JAS: It’s a film that’s very grounded in place and I think we talked so much about how to represent Sunset Park, which is such a rich, multicultural community. And as soon as you try to represent a community with an image or a series of images or a three-minute sequence or a ten-minute sequence, no matter what, things are left out of the frame and things are not part of it. And so I think that’s something we talked about a lot. And we had hours and hours and hours of footage from the neighborhood and ultimately we ended up coming back to this idea of not having anything in the film be B-roll or just a throwaway shot.

A still from EMERGENT CITY

In our last two years, as we were editing the film, we did a number of additional production trips where, instead of just filming things in the neighborhood, we worked with folks from the neighborhood and filmed little vignettes that are with people where there’s really clear sound; there’re wearing mics. So each of the moments are intimate and as carefully chosen and put together as the moments that are being selected from the meetings and all of that. And it takes a lot of thoughtful pre-production to do that so it’s not just random footage.

I think no matter what, you will always fail at attempting to make a film that is representative of a place. And I think I would never claim that our film represents Sunset Park. But hopefully we were able to anchor this particular story of this rezoning conversation in this neighborhood in a way that is reflective of the experience of the people that actually live there. And we are community members there and we worked with a lot of other people from the community to be really thoughtful about which pieces we are showing.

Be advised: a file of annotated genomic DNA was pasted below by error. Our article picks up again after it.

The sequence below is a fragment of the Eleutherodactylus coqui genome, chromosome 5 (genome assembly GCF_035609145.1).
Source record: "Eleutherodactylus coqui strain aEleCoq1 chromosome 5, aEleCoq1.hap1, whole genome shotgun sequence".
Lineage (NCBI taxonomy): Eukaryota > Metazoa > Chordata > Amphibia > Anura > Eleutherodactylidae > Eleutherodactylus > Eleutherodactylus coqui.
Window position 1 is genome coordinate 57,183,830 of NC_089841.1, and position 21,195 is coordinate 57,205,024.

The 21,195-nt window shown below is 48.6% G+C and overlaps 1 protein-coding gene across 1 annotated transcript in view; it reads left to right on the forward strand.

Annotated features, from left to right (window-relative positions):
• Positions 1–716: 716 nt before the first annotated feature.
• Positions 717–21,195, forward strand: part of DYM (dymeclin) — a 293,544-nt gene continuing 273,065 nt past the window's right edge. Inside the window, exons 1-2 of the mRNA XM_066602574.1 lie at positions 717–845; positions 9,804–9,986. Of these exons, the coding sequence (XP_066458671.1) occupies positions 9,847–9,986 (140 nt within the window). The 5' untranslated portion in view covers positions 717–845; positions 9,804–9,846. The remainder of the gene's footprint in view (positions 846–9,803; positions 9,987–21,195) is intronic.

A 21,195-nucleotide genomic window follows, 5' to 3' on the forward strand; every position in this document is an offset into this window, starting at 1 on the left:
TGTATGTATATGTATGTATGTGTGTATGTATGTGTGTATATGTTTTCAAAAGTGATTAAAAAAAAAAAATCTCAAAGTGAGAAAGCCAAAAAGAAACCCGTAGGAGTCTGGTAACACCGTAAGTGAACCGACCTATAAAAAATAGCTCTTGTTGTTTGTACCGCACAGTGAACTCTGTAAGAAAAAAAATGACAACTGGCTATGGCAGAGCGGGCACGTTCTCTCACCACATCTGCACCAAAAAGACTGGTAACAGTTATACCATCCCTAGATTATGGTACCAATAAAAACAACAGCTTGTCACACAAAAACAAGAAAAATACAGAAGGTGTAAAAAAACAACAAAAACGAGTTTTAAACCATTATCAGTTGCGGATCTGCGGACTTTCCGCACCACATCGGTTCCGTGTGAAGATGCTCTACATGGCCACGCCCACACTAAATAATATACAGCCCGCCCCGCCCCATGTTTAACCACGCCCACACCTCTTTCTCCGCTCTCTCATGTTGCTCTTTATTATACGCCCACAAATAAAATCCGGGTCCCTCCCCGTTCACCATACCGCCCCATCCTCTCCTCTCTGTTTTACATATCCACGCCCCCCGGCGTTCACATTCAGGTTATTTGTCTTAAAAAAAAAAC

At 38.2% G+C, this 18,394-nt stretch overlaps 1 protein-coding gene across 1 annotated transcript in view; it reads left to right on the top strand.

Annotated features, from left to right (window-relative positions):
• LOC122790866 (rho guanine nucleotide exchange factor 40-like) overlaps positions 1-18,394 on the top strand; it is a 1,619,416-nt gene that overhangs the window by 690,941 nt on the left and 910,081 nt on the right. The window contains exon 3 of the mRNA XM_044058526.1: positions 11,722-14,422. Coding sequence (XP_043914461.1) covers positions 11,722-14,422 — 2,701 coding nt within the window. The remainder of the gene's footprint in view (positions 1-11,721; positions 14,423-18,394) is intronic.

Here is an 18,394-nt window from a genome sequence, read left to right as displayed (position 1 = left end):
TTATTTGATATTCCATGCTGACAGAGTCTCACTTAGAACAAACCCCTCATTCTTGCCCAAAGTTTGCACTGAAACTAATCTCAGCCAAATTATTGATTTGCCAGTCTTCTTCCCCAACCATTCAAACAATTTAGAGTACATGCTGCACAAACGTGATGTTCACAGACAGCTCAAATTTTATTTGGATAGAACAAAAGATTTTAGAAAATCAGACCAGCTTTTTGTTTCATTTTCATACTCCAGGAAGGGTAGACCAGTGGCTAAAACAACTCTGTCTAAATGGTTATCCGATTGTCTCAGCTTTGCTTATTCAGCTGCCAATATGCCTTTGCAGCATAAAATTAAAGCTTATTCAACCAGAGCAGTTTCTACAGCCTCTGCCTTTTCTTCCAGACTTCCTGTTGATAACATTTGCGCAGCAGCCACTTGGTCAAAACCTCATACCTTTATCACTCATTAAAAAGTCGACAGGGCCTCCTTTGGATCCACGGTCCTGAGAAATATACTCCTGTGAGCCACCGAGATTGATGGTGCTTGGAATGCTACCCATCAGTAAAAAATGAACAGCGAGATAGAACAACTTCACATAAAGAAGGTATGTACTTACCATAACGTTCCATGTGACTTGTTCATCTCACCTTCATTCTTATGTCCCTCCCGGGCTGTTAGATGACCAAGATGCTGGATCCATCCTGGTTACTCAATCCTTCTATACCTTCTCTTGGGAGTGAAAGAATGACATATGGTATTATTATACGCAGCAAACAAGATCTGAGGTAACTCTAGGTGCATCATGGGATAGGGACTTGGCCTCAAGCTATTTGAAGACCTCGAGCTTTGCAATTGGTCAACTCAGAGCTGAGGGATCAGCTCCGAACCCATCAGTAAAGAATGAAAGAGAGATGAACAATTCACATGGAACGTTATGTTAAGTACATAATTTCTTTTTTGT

There’s a little scene at the beginning, in Sunset Park, and there are three kids and they’re sitting on a branch. That branch is a part of this tree in Sunset Park. Everyone who spent time there knows that branch, they’ve sat on that branch, people have fallen off and broken their arms on that branch. And they had to cut that branch down about a year-and-a-half ago and we’re happy that it lives on, in a way, in the film.

KA: Since you asked about the access question, we did secure access to Jamestown in participation by reaching out to them. Jay met with them, they agreed to be in the film to show us around. And as for Carlos Menchaca, the council member, he always understood the value of allowing a film crew to follow him around. I mean, he believes in that and understands that. But at a certain point he did really help us out by, at a moment when the developer really wanted to meet with him privately, insisting that he would only meet with them if they would allow us to tag along. And so we are grateful to Carlos for really drawing that line because I think it’s part of what makes the film really work.

HtN: What is he doing now? I mean, he didn’t run for reelection because he ran for mayor. Isn’t that right?

KA: He was also term-limited. He couldn’t run again for council. So he ran for mayor. He did not win. He moved to El Paso to live with his mom and help her because she was having some health concerns. He’s a fellow at the Open Society Institute. He’s doing a lot of work on immigration. I’m not sure beyond that. I mean he stays involved in politics, but as far as I know, he’s not running for any office right now.

HtN: He should run for Beto O’Rourke’s old seat, since he’s in El Paso. (laughs) I want to thank you both for talking to me and for making the film. I really enjoyed it.

KA/JAS: Thank you.

– Christopher Llewellyn Reed (@ChrisReedFilm)

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Christopher Llewellyn Reed is a film critic, filmmaker, and educator. A member of both the Online Film Critics Society (OFCS) and the Washington DC Area Film Critics Association (WAFCA) and a Rotten Tomatoes-approved film critic, he is: lead film critic at Hammer to Nail; editor at Film Festival Today; formerly the host of the award-winning Reel Talk with Christopher Llewellyn Reed, from Dragon Digital Media; and the author of Film Editing: Theory and Practice. In addition, he is one of the founders and former cohosts of The Fog of Truth, a podcast devoted to documentary cinema.